SA’s Nomanini launches eLula platform for enterprise prepaid distributors

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South Africa-based enterprise payments platform provider Nomanini has launched its second generation product eLula, aimed at providing enterprise prepaid distributors with more sophisticated business insights via an enhanced cloud platform.

The eLula platform, which has been designed for informal markets, also aims to provide merchants with the means to sell different types of services electronically.

Nomanini has been on a fundraising streak recently, obtaining funding from Goodwell Investments and Fundamo founder Hannes Van Rensburg. The company has developed a platform that facilitates cash transactions in informal markets, has total raised capital of over US$2.3 million, and is rapidly expanding into other markets.

Its flagship product, the Lula terminal, is a rugged, waterproof, GSM-connected PoS device for printing PIN-only products, while the new eLula platform comes with additional capabilities allowing for the integration and sale of more sophisticated products.

The eLula’s enhanced dashboard management suite for prepaid distributors offers insight into merchant network activities and integration with key service providers.

“Our new dashboard drives efficiency for enterprise prepaid distributors, telling them which merchants are selling, where the sales hotspots are, which aren’t selling and why,” said Vahid Monadjem, Nomanini chief executive officer (CEO).

“This management platform has been hugely updated with our second generation eLula platform, providing not only analytics but also sales predictions, as well as integration to local products and services. We believe it is a step forward for prepaid distributors in informal markets, allowing them to maximise their sales and plan deliveries as never before.”

The second generation terminal allows for increased margins and greater competitiveness, with Monadjem saying the expansion in usage was due to the realisation that the Nomanini platform and PoS device could play a significant role in increasing access to e-payments amongst low income communities, whilst also providing additional revenue streams for merchants.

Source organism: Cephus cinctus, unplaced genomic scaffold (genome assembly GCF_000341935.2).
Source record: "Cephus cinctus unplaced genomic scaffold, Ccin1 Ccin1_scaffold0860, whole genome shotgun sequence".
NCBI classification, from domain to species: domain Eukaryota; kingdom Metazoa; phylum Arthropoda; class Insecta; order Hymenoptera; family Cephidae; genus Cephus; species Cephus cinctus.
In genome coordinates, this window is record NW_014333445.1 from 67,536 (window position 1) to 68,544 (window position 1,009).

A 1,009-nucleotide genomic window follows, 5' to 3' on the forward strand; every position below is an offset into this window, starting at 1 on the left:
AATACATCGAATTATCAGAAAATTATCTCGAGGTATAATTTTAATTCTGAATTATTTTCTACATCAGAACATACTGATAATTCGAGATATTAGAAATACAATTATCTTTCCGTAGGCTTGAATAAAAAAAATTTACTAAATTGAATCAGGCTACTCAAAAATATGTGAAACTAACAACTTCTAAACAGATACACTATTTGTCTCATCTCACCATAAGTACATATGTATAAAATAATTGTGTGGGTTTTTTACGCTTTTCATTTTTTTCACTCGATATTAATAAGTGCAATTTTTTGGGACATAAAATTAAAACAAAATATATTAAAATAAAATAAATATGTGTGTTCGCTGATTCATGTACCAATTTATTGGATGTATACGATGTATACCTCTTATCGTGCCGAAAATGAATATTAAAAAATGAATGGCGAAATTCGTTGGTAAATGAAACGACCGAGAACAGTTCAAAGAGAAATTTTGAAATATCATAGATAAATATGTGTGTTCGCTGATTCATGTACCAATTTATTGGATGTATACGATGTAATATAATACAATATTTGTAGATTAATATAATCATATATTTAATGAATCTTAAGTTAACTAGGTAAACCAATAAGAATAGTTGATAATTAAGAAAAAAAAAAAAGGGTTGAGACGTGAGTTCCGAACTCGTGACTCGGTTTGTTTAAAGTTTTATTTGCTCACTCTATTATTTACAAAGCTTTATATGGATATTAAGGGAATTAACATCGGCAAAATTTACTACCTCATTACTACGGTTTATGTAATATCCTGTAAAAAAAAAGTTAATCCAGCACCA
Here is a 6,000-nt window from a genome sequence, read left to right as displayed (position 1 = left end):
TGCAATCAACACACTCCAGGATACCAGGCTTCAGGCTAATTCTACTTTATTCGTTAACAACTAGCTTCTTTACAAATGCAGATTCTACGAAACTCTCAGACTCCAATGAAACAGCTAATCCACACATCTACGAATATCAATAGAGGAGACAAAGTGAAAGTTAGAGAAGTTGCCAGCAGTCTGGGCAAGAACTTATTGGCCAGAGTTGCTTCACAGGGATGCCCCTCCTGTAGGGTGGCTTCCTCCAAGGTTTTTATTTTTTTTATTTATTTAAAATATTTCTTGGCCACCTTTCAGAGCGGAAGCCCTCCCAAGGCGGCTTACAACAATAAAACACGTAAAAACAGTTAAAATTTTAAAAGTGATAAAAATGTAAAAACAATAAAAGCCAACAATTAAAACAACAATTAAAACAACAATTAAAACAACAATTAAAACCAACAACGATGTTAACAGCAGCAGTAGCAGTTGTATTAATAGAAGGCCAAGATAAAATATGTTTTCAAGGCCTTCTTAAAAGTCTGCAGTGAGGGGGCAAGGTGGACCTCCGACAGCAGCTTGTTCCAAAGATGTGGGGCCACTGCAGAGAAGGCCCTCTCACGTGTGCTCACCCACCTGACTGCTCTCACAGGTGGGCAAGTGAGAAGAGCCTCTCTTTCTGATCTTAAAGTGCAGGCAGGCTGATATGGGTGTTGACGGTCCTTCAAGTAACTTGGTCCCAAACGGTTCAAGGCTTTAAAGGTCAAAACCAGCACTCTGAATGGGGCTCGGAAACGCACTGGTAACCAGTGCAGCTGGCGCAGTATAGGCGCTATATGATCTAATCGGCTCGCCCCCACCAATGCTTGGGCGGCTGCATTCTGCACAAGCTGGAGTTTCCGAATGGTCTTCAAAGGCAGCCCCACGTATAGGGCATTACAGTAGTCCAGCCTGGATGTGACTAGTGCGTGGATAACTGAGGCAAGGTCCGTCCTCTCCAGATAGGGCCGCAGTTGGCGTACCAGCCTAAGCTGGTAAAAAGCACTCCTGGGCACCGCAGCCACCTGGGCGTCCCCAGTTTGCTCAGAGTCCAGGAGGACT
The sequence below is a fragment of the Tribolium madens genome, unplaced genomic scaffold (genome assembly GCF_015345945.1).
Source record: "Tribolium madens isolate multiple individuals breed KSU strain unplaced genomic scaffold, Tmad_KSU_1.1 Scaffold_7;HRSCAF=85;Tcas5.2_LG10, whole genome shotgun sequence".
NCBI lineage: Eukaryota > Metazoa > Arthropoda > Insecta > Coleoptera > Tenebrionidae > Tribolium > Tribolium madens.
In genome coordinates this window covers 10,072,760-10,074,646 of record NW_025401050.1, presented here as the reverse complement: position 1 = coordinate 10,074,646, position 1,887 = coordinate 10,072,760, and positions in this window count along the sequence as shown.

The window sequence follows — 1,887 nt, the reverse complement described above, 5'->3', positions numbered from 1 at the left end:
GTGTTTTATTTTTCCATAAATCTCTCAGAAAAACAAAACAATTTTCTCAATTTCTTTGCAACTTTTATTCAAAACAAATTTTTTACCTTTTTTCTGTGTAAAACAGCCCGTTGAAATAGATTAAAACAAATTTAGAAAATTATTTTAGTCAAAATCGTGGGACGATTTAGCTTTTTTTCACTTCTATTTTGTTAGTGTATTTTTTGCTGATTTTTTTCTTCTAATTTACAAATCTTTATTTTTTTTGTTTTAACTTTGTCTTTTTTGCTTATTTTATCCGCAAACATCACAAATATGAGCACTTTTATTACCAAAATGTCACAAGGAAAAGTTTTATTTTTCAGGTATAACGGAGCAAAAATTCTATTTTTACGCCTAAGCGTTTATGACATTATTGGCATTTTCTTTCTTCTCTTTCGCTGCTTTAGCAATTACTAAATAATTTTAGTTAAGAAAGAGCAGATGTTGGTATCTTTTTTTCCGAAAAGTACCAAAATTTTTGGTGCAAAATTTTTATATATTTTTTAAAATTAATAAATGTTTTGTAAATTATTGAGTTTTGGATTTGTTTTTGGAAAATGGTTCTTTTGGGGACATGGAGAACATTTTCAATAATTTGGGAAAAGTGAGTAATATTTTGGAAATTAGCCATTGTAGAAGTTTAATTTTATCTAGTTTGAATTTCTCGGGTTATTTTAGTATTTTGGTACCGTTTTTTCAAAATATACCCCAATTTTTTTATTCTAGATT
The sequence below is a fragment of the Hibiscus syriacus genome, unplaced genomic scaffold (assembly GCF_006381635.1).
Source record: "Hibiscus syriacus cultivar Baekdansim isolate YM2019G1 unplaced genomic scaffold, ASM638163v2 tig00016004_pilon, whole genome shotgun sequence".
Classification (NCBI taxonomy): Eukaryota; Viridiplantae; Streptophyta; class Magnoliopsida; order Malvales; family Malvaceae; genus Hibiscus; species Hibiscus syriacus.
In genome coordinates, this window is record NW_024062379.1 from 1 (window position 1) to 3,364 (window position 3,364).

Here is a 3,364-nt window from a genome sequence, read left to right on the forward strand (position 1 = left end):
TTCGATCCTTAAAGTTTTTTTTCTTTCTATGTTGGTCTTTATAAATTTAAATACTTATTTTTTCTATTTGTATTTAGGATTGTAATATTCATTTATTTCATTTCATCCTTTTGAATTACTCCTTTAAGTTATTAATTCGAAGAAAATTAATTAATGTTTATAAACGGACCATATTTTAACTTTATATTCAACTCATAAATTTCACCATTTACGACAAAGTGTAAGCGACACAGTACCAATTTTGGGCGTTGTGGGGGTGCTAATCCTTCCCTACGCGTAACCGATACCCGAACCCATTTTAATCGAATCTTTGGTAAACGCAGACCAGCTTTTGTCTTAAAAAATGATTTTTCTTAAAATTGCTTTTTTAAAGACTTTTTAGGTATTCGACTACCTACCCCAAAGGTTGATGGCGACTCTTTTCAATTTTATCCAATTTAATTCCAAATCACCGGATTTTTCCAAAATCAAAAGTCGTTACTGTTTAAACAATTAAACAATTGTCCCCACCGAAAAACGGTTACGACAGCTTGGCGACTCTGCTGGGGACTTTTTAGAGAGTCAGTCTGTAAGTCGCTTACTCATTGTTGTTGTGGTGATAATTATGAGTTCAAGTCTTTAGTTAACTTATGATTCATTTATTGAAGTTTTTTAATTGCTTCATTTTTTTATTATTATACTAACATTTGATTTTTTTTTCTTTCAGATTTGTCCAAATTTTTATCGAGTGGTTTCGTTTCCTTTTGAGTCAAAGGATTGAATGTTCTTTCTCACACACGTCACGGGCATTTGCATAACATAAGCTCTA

“When Nomanini started it saw the significance of enabling electronic transactions to those without bank accounts in informal markets,” he said.

“To do this, we focused on electronic vouchers for prepaid airtime to replace scratch cards, which received a great reception. But airtime is the tip of the iceberg. Our clients want a variety of services, and our devices can be used to deliver a number of fast moving virtual goods, such as prepaid electricity and water. eLula takes that foundation and provides the appropriate tech for informal markets to deliver these virtual goods, and we plan to expand into other services – such as microfinance – in the future.”

Nomanini said one concern regarding its second generation platform – which was fully developed in-house over a period of five months – was the need to add a touch screen to allow for the input of account numbers for services such as electricity and water.

“Our initial concept was that the terminal needed to be usable by everyone, and it needed to be rugged. Informal street sellers are often running from car to car, perhaps in the rain, and screens are susceptible to damage if dropped,” said Monadjem.

The issue has however been overcome with the use of an electronic paper screen for the eLula, with a 1.2m drop resistance and UV resistance. Normally used for e-readers, this is the first example of an electronic paper screen being used for PoS terminals.

“It’s the perfect technology to allow vendors to expand their services while remaining robust,” said Monadjem.

The eLula is already in use in Mozambique, and is available for purchase elsewhere, but Monadjem said that there is still a need for the original Lula terminal.

“With our different products we can target different segments of the informal vendor market. A part-time seller with small usage may use our Android platform, a seller on the street running between cars may use the Lula terminal, while physical shops and spazas looking to offer more than one type of service may prefer eLula,” he said.

“It’s up to the merchant; the key thing from our point of view is that we are able to provide a number of simple to use, affordable, robust terminals that bring electronic payments into informal markets and increase the margins for merchants and prepaid distributors.”

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Passionate about the vibrant tech startups scene in Africa, Tom can usually be found sniffing out the continent's most exciting new companies and entrepreneurs, funding rounds and any other developments within the growing ecosystem.

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